First and Second Year

BTH Surgeons (320x240)
Ben Taub Hospital surgical faculty

Training during the first two years in the General Surgery Residency program provides a sound background for increasing responsibility for patient care. Residents are assigned to surgical rotations at affiliated hospitals in the Texas Medical Center, where they gain invaluable surgical experience. They work directly with experienced surgical faculty in an environment where progressive, supervised operative experience is available. Rotations include many of the general surgical rotations as well as the intensive care unit, emergency center, and some surgical specialties.

At Ben Taub Hospital, the PGY-2 resident serves as consult to the emergency room, and is responsible for coordinating all aspects of the emergency room. For example, residents run the shock room, managing penetrating and blunt trauma. At Ben Taub Hospital, PGY-2 residents also rotate on the elective surgery service.

Third Year

OR photo vignete (320x240)
credit: Scott HolmesHands on in the operating room

General surgery residents rotate on pediatric surgery at Texas Children’s Hospital, acute care and oncology at Michael E. DeBakey Veterans Affairs Medical Center, and transplant surgery, acute care surgery, oncology surgery, general surgery and private practice at Baylor St. Luke’s Medical Center.

While rotating at Texas Children’s Hospital, the third year resident serves as chief of the rotation leading his or her team of residents under the direction of the pediatric surgery faculty and fellows.

At Michael E. DeBakey VA Medical Center, the resident serves as the second-in-command of the general surgery and vascular surgery services, working with the chief residents and attending faculty. Residents gain a wide range of clinical operative experience as surgeons.

During the third year, residents receive increasing graded responsibility in the care of their patients, under the supervision of the chief resident and faculty. They find this time to be full of excitement and personal growth as they progress into their fourth year of training.

Fourth Year

Dr. O'Mahony in the OR (320x240)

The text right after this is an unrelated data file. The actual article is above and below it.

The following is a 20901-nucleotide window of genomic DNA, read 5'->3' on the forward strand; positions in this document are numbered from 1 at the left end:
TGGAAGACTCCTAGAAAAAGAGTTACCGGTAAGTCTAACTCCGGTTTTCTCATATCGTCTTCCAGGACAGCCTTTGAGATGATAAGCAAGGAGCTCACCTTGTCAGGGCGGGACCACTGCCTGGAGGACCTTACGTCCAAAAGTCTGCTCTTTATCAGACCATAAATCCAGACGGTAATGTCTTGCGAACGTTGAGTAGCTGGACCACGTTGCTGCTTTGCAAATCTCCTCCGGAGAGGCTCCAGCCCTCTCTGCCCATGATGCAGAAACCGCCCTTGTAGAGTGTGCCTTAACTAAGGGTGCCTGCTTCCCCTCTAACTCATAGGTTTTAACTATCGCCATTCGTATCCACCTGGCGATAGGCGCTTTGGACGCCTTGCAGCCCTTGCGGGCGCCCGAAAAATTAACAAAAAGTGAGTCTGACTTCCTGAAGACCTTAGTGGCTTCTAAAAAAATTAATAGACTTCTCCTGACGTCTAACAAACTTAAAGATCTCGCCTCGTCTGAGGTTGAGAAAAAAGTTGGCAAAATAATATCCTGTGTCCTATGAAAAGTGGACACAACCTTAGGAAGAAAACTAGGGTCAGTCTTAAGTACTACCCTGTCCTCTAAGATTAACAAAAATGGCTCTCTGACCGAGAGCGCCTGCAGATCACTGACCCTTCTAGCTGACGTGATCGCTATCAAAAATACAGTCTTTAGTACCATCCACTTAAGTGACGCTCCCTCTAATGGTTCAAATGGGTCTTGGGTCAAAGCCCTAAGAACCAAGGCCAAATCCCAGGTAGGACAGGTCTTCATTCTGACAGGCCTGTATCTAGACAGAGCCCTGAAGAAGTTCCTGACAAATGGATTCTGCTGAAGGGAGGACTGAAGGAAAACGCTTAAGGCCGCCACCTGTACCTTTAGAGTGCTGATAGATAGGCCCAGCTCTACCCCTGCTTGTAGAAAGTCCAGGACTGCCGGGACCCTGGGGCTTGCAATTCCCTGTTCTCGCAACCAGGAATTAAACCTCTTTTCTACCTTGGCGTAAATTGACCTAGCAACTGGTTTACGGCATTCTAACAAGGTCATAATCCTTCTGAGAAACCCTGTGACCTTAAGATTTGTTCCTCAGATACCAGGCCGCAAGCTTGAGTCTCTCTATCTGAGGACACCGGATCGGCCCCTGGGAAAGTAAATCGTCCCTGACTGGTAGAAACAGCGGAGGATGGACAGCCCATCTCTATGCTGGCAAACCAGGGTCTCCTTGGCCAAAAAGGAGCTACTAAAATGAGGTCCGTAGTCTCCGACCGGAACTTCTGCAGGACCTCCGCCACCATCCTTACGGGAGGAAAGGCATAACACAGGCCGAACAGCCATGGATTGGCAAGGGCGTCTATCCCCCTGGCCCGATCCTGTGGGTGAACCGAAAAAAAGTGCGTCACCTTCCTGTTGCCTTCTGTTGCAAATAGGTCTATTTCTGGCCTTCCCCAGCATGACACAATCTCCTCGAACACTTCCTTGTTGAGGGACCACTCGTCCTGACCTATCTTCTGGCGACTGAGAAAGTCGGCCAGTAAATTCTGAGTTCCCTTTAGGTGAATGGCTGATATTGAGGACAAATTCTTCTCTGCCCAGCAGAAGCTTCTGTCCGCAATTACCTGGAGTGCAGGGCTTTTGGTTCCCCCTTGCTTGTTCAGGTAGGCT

credit: Scott HolmesResident Sonia Orcutt, M.D. assists transplant surgeon Christine O'Mahony, M.D.

During their fourth year of general surgery residency training, residents assist the chief resident in the management of the general surgery rotation while at Ben Taub Hospital. In addition, they assist the general surgery service at The University of Texas MD Anderson Cancer Center, functioning with a team on the surgical oncology rotations. Residents gain outstanding experience on the thoracic surgery and general surgery rotations at Baylor St. Luke’s Medical Center, vascular surgery rotation at the Michael E. DeBakey Veterans Affairs Medical Center and vascular surgery rotation at Ben Taub Hospital. During this year, residents continue to expand their technical skills and knowledge base and increase their operative numbers as surgeons.

The Michael E. DeBakey Department of Surgery has coordinated an elective rotation with Penrose-St. Francis in Colorado Springs, Colorado as part of our approved affiliated institution for the General Surgery Residency Program at Baylor College of Medicine. This new rotation will provide an additional surgical experience for our senior residents at the PGY-4 level and provide an excellent experience in rural surgery. Penrose-St. Francis Health Services is a full service, 522-bed acute care facility located in Colorado Springs and is currently in the process of becoming a Level 1 trauma center. Our senior residents will travel to Colorado Springs and rotate for six-weeks with general surgeons at Penrose-St. Francis on their general surgery/trauma service. Our residents will gain experience in community-based general surgery and  have an opportunity for a large clinical volume of 2,400 annual surgical cases and a trauma patient volume of 1,250.

Fifth (Chief) Year

Chiefs in clean mall (320x240)
credit: Scott HolmesChief residents teach and train more junior residents and students on the service.